Along with a forthcoming Council Resolution on encryption, the German Presidency has produced "Recommendations for a way forward on the topic of encryption." Like the Resolution, the Recommendations underscore the importance of encryption whilst emphasising the need to find ways to circumvent it. The Presidency appears to belive this will be possible through "a lasting dialogue between Member States, the technology industry, civil society and academia," in order "to develop further a consistent regulatory framework across the EU that would allow competent authorities to carry out their operational tasks."
In a document recently circulated to member state delegations in the Council, the German Presidency presents the "state of play" on five issues relating to terrorism: the use of the European Arrest Warrant; support for victims of terrorism; the possibility of the cumulative prosecution of foreign terrorist fighters; digitalisation (including cross-border access to e-evidence and the digitalisation of criminal justice cooperation); and online hate speech (covering the current EU legal framework and "possible next steps").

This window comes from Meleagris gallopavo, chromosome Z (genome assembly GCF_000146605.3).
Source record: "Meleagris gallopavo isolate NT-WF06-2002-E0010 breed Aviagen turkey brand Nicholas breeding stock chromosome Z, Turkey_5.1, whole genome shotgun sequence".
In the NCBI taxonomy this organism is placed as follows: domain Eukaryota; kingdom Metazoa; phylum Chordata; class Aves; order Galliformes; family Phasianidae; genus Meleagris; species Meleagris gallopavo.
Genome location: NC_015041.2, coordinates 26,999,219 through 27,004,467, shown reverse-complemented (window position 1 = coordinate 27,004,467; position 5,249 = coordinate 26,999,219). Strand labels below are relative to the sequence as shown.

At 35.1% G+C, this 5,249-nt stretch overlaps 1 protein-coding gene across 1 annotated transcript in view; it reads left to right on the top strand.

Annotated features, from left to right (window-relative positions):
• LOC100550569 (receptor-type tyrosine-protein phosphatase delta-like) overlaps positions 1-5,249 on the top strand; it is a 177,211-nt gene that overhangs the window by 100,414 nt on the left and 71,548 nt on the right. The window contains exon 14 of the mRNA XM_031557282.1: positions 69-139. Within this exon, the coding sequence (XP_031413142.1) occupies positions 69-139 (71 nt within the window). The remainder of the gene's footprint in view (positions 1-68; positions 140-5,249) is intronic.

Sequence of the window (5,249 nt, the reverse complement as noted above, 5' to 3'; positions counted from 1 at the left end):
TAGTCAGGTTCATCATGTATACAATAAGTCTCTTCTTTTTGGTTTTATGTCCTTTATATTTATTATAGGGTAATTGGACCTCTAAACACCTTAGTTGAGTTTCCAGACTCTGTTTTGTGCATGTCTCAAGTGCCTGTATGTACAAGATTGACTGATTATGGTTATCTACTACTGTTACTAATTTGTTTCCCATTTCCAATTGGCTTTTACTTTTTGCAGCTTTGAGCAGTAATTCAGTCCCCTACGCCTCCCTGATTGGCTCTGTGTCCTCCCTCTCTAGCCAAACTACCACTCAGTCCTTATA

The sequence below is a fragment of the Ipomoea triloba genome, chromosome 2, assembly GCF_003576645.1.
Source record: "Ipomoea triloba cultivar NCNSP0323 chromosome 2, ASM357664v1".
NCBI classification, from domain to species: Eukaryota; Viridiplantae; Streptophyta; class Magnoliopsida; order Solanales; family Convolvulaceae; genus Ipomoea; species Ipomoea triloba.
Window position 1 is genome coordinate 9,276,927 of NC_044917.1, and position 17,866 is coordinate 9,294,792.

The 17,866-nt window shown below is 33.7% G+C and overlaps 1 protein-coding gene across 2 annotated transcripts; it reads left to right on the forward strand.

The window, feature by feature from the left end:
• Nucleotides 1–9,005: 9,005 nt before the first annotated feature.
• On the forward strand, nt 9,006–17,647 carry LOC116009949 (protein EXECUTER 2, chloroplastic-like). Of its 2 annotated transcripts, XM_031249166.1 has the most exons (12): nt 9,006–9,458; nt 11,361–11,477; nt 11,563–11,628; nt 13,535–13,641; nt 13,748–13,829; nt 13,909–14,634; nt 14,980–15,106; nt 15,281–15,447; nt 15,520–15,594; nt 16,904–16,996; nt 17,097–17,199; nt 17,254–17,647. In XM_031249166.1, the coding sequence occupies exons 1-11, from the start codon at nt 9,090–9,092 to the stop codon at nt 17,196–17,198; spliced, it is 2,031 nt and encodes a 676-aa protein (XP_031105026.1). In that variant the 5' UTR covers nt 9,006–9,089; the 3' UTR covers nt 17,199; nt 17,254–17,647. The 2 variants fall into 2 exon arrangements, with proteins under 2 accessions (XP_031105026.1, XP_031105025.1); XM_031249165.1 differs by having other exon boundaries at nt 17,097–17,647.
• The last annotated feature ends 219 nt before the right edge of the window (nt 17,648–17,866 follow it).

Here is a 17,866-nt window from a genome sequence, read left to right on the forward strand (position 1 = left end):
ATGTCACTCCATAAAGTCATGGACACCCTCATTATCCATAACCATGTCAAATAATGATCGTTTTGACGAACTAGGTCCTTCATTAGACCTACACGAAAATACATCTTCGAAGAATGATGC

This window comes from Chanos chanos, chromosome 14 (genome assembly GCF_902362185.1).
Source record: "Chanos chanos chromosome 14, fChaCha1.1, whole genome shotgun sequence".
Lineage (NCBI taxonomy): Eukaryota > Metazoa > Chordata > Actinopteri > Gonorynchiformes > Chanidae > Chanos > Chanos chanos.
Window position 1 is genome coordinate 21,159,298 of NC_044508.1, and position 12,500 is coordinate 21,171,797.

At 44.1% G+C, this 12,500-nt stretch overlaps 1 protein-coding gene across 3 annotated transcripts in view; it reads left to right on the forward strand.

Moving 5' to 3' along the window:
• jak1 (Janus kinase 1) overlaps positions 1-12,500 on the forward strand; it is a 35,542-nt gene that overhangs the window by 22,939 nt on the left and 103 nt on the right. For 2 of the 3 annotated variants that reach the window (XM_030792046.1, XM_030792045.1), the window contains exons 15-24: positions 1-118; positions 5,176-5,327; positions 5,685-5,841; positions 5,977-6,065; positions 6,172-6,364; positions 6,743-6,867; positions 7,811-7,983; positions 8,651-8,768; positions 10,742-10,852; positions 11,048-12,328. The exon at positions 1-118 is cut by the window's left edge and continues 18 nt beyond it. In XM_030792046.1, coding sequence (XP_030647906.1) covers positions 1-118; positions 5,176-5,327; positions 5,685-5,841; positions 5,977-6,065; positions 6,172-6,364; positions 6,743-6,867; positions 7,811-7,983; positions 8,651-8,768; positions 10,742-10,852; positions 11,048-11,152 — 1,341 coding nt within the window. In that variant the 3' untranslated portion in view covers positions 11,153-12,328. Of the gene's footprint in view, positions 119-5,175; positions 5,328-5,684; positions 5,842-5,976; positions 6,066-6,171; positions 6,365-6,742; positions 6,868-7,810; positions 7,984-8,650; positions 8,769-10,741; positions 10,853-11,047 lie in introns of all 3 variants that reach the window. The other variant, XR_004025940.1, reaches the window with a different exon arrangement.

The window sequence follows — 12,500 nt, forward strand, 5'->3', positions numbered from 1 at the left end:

Passengers at Dakar airport have recently passed through exit checks only to find themselves confronted by French and Spanish officials demanding to see their papers. The officials have reportedly been deployed as "mentors" for Senegalese border guards; their presence is part of "a joint operational program" between Senegal and the EU. Passengers at the airport say they did not see any Senegalese officials accompanying the French and Spanish guards - which raises questions over how exactly the "mentoring" program works - and have expressed indignation that foreign officials are deployed in such a manner, highlighting that it is impossible to imagine the situation in reverse.
Frontex, the EU’s border and coast guard agency, has launched a case against independent activists Luisa Izuzquiza and Arne Semsrott, who last year lost a court case against the agency seeking greater transparency over its border control operations.